Those of us who have never tried to push a bill through Congress can’t appreciate what a difficult and frustrating process it is. It’s time we do — and time we take to the streets.
Some weeks ago, I posted a column about the Lieberman-Warner climate bill, which proposes that by 2020, we reduce greenhouse gas emissions 15% below their level in 2005. That’s less than half the goal set by the European Union – the equivalent of a 32% reduction in emissions by 2020 compared to 2005. The Lieberman-Warner cap is hardly a model policy for the world’s second-largest source of GHG emissions. I was not happy with a group of U.S. environmental leadership who endorsed that goal in a letter to Congress.
I spent time last week with one of those leaders — a man who carries a picture of his grandson in his shirt pocket to remind him of why working on the climate issue is worth the grief he gets from people like me – and I gained a different perspective: Inadequate action on the Hill is the result of inadequate action on the streets. The political calculus for climate caps is the same as it is for virtually every other dicey issue in Congress: Members feel they are more likely to keep their seats supporting a 15% reduction than supporting a 30% reduction.
We need to flip that calculation, making bold climate action the best way for members of Congress and presidential candidates to win the next election, and that puts the burden back on us voters. While our environmental leaders are chasing legislative aides through the halls of the Capitol, the rest of us need to take to the streets in a nonviolent show of solidarity that elected officials cannot ignore.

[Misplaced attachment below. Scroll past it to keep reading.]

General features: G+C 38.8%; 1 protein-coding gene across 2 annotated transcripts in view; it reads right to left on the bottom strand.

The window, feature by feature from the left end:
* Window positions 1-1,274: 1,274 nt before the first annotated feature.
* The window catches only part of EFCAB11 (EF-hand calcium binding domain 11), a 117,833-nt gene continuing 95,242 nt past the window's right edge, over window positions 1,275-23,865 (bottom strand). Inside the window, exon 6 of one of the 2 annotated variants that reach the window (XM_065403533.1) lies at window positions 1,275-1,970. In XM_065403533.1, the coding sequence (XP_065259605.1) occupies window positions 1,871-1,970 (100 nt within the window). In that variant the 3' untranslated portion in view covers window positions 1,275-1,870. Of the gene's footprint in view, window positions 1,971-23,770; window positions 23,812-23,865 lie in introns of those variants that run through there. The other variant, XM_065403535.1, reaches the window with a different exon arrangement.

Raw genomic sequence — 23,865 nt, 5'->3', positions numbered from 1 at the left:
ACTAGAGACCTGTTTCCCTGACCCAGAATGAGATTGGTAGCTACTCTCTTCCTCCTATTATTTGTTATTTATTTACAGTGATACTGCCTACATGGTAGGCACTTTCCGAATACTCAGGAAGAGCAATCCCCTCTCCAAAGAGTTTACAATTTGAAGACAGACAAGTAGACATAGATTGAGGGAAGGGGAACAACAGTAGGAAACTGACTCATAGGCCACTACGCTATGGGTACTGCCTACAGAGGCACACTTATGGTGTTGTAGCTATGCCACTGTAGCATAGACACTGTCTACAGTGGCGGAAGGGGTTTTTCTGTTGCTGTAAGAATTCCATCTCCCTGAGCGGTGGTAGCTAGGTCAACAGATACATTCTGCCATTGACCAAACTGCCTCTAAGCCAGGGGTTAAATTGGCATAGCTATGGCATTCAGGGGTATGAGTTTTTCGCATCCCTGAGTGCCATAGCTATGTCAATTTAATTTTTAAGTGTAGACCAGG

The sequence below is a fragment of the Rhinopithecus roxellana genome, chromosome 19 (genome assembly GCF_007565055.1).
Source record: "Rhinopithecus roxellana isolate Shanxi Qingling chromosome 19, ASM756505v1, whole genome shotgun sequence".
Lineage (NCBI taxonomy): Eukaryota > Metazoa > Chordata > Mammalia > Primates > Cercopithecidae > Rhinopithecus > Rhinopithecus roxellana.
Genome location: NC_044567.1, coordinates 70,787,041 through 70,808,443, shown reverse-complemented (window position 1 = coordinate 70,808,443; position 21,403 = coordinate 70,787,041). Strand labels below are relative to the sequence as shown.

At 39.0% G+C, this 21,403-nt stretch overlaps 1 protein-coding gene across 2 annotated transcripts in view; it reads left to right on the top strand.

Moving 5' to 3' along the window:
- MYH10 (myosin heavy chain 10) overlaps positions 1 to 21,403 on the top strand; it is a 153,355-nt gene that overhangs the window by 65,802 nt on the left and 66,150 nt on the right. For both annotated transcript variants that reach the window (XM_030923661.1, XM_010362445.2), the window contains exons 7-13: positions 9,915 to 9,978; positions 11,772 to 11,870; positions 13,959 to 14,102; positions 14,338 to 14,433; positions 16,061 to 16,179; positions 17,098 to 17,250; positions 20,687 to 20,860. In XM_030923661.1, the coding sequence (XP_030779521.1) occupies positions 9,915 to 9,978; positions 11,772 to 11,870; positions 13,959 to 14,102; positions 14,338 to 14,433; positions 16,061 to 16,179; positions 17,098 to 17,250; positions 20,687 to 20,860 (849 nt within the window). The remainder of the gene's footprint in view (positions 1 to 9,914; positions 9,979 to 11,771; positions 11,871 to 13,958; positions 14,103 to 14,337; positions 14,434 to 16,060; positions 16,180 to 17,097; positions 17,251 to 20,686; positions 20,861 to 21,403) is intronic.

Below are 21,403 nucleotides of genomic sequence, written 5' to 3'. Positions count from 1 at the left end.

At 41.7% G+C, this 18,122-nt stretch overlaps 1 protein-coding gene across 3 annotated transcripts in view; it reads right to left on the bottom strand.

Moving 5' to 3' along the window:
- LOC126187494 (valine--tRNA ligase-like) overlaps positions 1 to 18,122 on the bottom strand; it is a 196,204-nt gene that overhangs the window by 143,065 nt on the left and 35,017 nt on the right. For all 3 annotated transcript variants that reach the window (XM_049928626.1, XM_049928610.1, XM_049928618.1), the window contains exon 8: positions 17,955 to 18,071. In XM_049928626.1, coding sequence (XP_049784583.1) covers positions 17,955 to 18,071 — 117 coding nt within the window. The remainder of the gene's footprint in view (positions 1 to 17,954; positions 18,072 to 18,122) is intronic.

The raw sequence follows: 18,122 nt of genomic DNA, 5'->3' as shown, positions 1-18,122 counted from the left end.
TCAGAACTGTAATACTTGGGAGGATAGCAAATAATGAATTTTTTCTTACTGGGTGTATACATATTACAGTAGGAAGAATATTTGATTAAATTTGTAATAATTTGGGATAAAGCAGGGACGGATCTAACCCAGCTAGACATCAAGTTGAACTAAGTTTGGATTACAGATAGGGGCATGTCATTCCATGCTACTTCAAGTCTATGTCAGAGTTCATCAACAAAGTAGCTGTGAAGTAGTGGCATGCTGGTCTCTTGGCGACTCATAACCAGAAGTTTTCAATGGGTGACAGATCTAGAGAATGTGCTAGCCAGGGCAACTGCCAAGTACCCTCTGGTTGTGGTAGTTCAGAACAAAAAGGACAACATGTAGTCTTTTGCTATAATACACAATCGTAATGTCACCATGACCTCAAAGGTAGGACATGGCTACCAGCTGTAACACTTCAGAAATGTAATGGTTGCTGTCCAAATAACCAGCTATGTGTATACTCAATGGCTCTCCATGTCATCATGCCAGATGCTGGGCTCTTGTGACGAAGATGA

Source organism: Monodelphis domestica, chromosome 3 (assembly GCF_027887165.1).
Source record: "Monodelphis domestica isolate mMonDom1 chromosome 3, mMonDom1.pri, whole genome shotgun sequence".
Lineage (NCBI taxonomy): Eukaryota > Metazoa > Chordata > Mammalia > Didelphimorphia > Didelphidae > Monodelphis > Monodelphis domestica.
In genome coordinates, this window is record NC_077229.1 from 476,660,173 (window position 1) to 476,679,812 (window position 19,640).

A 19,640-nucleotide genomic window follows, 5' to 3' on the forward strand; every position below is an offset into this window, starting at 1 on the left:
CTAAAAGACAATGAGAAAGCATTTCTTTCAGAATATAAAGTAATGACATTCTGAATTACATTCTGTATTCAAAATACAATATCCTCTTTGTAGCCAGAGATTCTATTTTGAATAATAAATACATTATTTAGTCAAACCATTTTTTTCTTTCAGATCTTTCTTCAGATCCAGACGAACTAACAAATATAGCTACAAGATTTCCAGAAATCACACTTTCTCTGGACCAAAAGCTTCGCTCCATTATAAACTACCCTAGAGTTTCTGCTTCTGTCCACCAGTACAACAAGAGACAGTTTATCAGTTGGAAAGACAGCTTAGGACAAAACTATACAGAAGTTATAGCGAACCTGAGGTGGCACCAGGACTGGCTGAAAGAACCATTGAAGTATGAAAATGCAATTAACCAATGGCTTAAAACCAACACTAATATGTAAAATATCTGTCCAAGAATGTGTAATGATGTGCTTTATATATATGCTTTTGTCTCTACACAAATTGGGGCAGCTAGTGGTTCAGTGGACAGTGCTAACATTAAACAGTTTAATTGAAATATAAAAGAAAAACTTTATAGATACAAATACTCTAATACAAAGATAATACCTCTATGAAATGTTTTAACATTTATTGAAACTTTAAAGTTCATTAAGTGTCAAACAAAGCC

The movement to the streets may take legs this week.
Thousands of young people will convene in and around Washington D.C. Nov. 2-5 to take part in Power Shift 2007, billed as the first national youth summit on climate change. They’ll attend global-warming seminars in College Park, Md., and ascend the Hill on Nov. 5 to visit with Congress.
Elsewhere around the nation on Nov. 3, StepItUp will conduct rallies at places named after iconic American leaders – the kind we need now. One week out, StepItUp’s organizers report that of the presidential candidates, John McCain, John Edwards and Dennis Kucinich have committed to attend rallies, as have a number of congressional members. The group’s superbly organized web site shows where rallies will be held, helps supporters contact their representatives on the Hill and offers a local action manual for all seasons by Bill McKibben, one of the movement’s several leaders who deserve a place named after them some day.
Those of us who do not have air fare for Washington D.C. or a nearby StepItUp rally can have our fingers do the marching. In solidarity with the young people on the streets, each of us should call or write his or her congressional office with a simple message: “30 by 20″. In other words, Congress should pass legislation that requires a 30% reduction from current U.S. greenhouse gas emissions by 2020, roughly equal to the EU’s goal.
That is not too much to expect of the nation that is the world’s greatest source of innovation and whose citizens emit twice the greenhouse gases of the typical German. It amounts to an average reduction of 2.5% annually over the next dozen years.
Take to the streets. Global warming deserves at least as many boots on the ground as the civil rights movement and the protests against the Vietnam War. My friend with the picture of his grandson in his pocket will be grateful that we’ve made his job in Congress a little easier.
– Bill B.